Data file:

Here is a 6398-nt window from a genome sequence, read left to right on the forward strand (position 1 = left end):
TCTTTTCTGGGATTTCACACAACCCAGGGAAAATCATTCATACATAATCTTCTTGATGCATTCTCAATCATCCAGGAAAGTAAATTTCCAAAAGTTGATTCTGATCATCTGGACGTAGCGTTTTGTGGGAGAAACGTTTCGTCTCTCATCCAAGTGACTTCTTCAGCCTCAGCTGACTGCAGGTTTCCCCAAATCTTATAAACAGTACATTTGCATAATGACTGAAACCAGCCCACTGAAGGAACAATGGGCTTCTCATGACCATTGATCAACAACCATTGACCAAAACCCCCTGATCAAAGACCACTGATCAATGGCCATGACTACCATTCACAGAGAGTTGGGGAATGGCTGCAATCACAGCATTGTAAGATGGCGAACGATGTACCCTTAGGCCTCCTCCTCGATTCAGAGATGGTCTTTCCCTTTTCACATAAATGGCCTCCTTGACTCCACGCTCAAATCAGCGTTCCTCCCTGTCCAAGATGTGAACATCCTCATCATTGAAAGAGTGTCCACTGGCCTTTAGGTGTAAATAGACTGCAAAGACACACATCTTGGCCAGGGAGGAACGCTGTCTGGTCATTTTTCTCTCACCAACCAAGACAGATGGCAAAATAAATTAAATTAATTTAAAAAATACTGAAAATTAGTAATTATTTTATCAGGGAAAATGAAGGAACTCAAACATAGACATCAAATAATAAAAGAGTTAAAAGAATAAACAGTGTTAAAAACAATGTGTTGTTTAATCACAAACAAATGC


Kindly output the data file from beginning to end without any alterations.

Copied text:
Here is a 6398-nt window from a genome sequence, read left to right on the forward strand (position 1 = left end):
TCTTTTCTGGGATTTCACACAACCCAGGGAAAATCATTCATACATAATCTTCTTGATGCATTCTCAATCATCCAGGAAAGTAAATTTCCAAAAGTTGATTCTGATCATCTGGACGTAGCGTTTTGTGGGAGAAACGTTTCGTCTCTCATCCAAGTGACTTCTTCAGCCTCAGCTGACTGCAGGTTTCCCCAAATCTTATAAACAGTACATTTGCATAATGACTGAAACCAGCCCACTGAAGGAACAATGGGCTTCTCATGACCATTGATCAACAACCATTGACCAAAACCCCCTGATCAAAGACCACTGATCAATGGCCATGACTACCATTCACAGAGAGTTGGGGAATGGCTGCAATCACAGCATTGTAAGATGGCGAACGATGTACCCTTAGGCCTCCTCCTCGATTCAGAGATGGTCTTTCCCTTTTCACATAAATGGCCTCCTTGACTCCACGCTCAAATCAGCGTTCCTCCCTGTCCAAGATGTGAACATCCTCATCATTGAAAGAGTGTCCACTGGCCTTTAGGTGTAAATAGACTGCAAAGACACACATCTTGGCCAGGGAGGAACGCTGTCTGGTCATTTTTCTCTCACCAACCAAGACAGATGGCAAAATAAATTAAATTAATTTAAAAAATACTGAAAATTAGTAATTATTTTATCAGGGAAAATGAAGGAACTCAAACATAGACATCAAATAATAAAAGAGTTAAAAGAATAAACAGTGTTAAAAACAATGTGTTGTTTAATCACAAACAAATGC